The heat seeking vision of the predator was achieved by amalgamating different spectrum's into one. Firstly, the heat of the jungle was intense and therefore the standard heat vision cameras would not have been able to decipher the body heat from the jungle itself. So by taking two cameras, one switched to opposite colour schemes to pick out the heat in blues, and then the other camera to work as standard red and oranges, they were then able to amalgamate the two images so that when played back the actors heat signatures became clearer against the blue background of the jungle. Thus creating the hunters ability to pick out its targets through the dense jungle canopy.

Throughout the movie there were many stunts performed with props and a lot of well timed explosives. The scene for example, when ‘Blaine’ falls with a hole burst in his chest and Mack picks up the mini-gun and starts dismantling the jungle with thousands of rounds of angry bullets fired in vengeance. The scene had to be well constructed, with explosives placed in the trees and logs, all timed to go off at precise moments to give the effect that the carnage was being wrought with the weapons fire which, in all honesty, would not level the jungle in the manner it did. According to the movie, all you need is a Gatling Gun, grenade launcher, M16 Assault Rifle and some MP5 machine guns and one can completely level the jungle of all trees and life for fifty yards. Gotta love movie thinking!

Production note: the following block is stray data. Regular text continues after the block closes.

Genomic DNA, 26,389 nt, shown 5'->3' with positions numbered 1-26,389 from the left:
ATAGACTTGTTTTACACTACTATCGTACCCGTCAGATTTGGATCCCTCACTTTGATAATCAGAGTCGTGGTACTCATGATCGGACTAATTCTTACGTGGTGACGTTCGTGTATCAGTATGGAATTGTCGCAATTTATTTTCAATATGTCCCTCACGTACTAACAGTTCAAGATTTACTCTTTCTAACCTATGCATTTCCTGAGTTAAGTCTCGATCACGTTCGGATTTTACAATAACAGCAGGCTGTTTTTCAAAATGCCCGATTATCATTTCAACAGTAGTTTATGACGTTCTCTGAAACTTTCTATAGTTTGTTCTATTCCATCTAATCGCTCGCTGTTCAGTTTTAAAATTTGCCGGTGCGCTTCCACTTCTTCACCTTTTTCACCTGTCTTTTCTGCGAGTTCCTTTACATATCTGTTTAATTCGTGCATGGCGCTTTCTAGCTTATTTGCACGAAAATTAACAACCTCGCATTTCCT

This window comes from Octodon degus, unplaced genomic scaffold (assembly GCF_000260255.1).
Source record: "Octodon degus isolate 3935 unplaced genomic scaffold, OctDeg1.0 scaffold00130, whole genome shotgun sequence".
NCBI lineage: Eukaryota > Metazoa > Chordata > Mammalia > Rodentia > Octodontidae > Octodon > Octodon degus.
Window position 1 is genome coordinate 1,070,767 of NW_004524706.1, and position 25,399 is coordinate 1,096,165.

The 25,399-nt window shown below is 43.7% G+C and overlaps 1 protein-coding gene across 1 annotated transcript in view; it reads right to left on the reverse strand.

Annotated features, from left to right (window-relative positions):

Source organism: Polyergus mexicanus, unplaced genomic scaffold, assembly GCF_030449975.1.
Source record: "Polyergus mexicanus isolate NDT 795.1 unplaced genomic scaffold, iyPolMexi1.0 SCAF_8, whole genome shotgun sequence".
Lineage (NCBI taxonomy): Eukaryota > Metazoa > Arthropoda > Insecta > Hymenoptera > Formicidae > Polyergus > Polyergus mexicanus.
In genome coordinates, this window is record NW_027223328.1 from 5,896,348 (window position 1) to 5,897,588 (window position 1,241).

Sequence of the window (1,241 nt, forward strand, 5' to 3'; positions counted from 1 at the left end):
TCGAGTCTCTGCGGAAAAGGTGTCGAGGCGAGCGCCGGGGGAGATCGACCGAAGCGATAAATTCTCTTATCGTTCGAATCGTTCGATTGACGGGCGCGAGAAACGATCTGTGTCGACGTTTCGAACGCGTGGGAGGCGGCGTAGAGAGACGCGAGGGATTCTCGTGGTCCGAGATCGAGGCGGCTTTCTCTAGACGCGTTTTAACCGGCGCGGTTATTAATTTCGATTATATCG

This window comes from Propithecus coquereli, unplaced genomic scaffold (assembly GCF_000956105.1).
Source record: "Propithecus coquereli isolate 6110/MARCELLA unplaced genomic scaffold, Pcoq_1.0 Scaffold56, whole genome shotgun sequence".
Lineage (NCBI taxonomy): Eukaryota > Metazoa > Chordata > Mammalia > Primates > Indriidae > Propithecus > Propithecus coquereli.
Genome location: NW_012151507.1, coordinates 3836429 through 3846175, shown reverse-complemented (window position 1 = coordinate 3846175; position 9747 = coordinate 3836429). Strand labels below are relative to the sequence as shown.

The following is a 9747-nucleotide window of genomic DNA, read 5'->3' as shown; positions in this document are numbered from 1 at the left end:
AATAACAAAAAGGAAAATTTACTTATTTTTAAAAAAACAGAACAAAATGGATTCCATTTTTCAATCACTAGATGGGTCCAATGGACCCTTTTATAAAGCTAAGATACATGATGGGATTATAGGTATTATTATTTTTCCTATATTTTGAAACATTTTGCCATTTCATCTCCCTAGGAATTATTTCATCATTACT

Lastly we get to the Mack razor scene, the one effect that still makes me cringe to this day. The more I think about it, the more I wonder how he never tore a larger piece of his cheek off in the process, that is of course had the razor been real.

The movie has him neurotically shaving his smooth skin over and over as he lies in wait of the Predator. Losing focus, he begins to press even harder against his face until eventually the razor snaps against his cheek and leaves a thin line of blood in its wake. Apart from being a good advertisement for Bic, I have yet to see anyone do this in a movie since. The scene did however, remind  me of an incident I had myself when I bought twenty razors from the pound shop. Yes you guessed it, they cost me a pound, 5p a razor. Although this scene is very similar to what happened when I tried to use them!